Current clamp recordings were performed using the patch clamp technique in the whole-cell configuration described by Hamill et al.21 Briefly, gigaohm seals were achieved using pipettes fashioned from borosilicate glass (Harvard Apparatus) with resistances of 2–2.5 MΩ after fire polishing. Action potentials were recorded using an Axopatch 200B amplifier running the pClamp program (v9.2) on a PC-based computer by injecting 0.2–0.5 nA current pulses at 1 Hz to 6 Hz with a 2-ms duration. Voltage recordings were filtered at 1–2 kHz and digitized at 25 kHz using the Digidata 1332A A/D converter (Molecular Devices). Only cells with resting potentials lower than −50 mV, seal resistances 1 GΩ, and access resistance less than 10 MΩ were accepted for analysis. For current clamp recordings, pipette solution contained 110 mM/l KCl, 5 mM/l Na2-ATP, 11 mM/l EGTA, 10 mM/l HEPES, 1 mM/l CaCl2, 1 mM/l MgCl2, pH 7.3, with KOH, and bath solution contained 132 mM/l NaCl, 4.8 mM/l KCl, 10 mM/l HEPES, 1.2 mM/l CaCl2, 2 mM/l MgCl2, pH 7.4, with NaOH.
Student’s unpaired 2-tailed t-test was used to evaluate differences in gene expression and electrophysiologic parameters when two groups were compared. One-way ANOVA and Tukey-Kramer test for post-hoc analysis was used to evaluate differences when gene expression changes or electrophysiological parameters in more than two groups were compared. Chi square analysis was performed to evaluate for rescue of preexcitation. Sample sizes and statistical methods are provided in each figure legend. Data are represented as mean ± SEM. P values of less than 0.05 were considered statistically significant.
The Notch signaling pathway regulates many developmental processes, including segregating cell lineages from fields of equivalent cells and defining boundaries between distinct cell populations. We have previously reported that activation of Notch signaling in the murine myocardium in Mlc2vCre/+; NICD mice, in which Mlc2vCre/+ activates expression of the Notch intracellular domain (NICD), results in altered boundary formation between AV canal myocardium and ventricular myocardium and leads to ventricular preexcitation.15 Additionally, constitutive activation of Notch signaling within the myocardium from early development onwards resulted in an enlarged AV node based on an expanded region of Tbx3 expression, while inhibition of canonical Notch signaling in Mlc2vCre/+; DNMAML mice results in smaller AV nodes with defective function.15 We hypothesized that AV nodal defects in Notch mutants may reflect an ability of Notch to bias cardiomyocytes towards a conduction phenotype during the progressive lineage restriction of cardiomyocytes and their precursors.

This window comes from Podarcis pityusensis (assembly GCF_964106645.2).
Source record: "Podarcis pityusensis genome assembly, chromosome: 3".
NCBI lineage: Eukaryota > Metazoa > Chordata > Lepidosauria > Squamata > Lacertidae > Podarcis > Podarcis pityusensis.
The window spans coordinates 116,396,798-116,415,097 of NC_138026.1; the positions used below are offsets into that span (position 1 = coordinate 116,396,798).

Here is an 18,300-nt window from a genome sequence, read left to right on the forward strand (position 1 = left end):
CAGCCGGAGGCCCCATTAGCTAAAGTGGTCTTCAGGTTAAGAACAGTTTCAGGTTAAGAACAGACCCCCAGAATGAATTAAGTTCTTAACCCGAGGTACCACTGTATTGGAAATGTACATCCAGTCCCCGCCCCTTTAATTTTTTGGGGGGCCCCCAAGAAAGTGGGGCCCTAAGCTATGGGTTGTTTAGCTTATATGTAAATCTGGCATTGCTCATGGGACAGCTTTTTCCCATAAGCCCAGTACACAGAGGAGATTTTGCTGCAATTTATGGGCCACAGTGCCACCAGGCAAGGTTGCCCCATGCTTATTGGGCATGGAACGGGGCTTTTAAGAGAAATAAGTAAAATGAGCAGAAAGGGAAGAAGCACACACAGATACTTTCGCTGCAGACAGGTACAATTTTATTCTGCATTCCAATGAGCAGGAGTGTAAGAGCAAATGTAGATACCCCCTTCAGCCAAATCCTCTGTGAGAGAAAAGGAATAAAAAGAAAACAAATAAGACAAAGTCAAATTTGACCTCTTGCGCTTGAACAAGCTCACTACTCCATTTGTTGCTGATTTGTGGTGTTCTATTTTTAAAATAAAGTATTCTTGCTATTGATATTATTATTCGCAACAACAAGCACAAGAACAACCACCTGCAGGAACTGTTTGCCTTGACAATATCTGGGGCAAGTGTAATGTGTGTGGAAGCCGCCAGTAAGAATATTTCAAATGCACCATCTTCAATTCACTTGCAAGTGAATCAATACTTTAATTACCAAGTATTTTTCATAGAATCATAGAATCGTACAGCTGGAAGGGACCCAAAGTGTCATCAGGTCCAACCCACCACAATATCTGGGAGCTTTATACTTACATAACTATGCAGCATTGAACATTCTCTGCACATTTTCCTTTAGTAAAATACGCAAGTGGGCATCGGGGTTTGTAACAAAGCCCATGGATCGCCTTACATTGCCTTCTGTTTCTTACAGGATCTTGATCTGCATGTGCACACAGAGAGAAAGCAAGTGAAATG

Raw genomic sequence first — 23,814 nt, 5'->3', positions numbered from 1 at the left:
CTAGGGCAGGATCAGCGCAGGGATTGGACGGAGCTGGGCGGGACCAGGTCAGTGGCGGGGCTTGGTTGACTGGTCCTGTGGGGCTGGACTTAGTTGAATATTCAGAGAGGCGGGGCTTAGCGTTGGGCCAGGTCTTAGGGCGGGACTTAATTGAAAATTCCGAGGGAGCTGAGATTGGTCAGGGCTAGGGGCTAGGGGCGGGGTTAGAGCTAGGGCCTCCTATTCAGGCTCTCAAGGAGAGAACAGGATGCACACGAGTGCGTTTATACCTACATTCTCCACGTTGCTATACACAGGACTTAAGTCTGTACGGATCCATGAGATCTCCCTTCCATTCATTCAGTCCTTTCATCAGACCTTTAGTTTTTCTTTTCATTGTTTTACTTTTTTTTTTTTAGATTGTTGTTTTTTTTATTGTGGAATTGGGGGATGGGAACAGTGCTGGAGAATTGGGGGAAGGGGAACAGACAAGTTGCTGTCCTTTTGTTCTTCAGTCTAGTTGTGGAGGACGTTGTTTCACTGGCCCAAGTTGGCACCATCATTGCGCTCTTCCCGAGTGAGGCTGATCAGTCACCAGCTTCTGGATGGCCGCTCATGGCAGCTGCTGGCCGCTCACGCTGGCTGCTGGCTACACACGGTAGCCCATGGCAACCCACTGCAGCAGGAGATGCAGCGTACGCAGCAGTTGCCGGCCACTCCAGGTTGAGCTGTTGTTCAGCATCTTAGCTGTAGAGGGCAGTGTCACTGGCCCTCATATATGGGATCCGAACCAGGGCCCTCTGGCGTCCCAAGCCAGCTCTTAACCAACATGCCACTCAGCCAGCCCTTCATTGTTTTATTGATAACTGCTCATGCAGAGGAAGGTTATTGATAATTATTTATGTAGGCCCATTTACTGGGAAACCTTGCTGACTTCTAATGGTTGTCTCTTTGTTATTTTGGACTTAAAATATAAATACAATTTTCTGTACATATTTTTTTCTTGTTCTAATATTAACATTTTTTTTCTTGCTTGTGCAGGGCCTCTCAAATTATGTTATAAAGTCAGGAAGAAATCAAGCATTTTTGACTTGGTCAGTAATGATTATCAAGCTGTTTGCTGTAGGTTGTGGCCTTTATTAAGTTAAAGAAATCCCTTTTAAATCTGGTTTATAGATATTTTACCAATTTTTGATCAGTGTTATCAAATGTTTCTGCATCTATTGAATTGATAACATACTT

To test whether Notch causes gene expression changes consistent with recruitment to a conduction-like phenotype, we performed RT-qPCR on adult Notch activated hearts. Atria were removed, and the ventricles with the base of the interatrial septum (including the AV nodal region) were analyzed. Increased expression of the canonical Notch target Hes1 reflects activation of the Notch pathway (Supplemental Figure 1). Although few markers that are specific for the conduction system have been described, a recent transcriptome analysis of Purkinje fibers purified from CCS-LacZ mice identified Contactin2 (Cntn2), a cell adhesion molecule with unknown function within the heart, as a specific marker of conduction cells.16, 17 Therefore, we assayed for the expression of Contactin2, as well as other conduction system-enriched ion channels, gap junction isoforms, and transcription factors in adult Notch activated mice.
Cntn2 was significantly up-regulated 3.3-fold in ventricles from Notch activated mice when compared with controls (Figure 1A). Tbx5 and Nkx2-5, encoding transcription factors that play important roles in AV nodal and ventricular conduction system development with exquisite dosage-sensitivity, are up-regulated 1.8 fold and 1.5 fold, respectively (Figure 1A). Connexin isoforms multimerize to form gap junctions and are expressed preferentially within different regions of the heart. Cx30.2, encoding a low conductance gap junction isoform expressed exclusively within nodal tissues, is up-regulated 3.4-fold in Notch activated hearts. Hcn1, encoding a hyperpolarization-activated channel that contributes to the If pacemaker current, is up-regulated 12-fold. The gene encoding the major sodium channel expressed in the heart, Scn5a, which is also enriched in Purkinje fibers, is up-regulated 1.7 fold. Taken together, Notch activation in ventricular myocardium results in up-regulation of both nodal and Purkinje-enriched genes.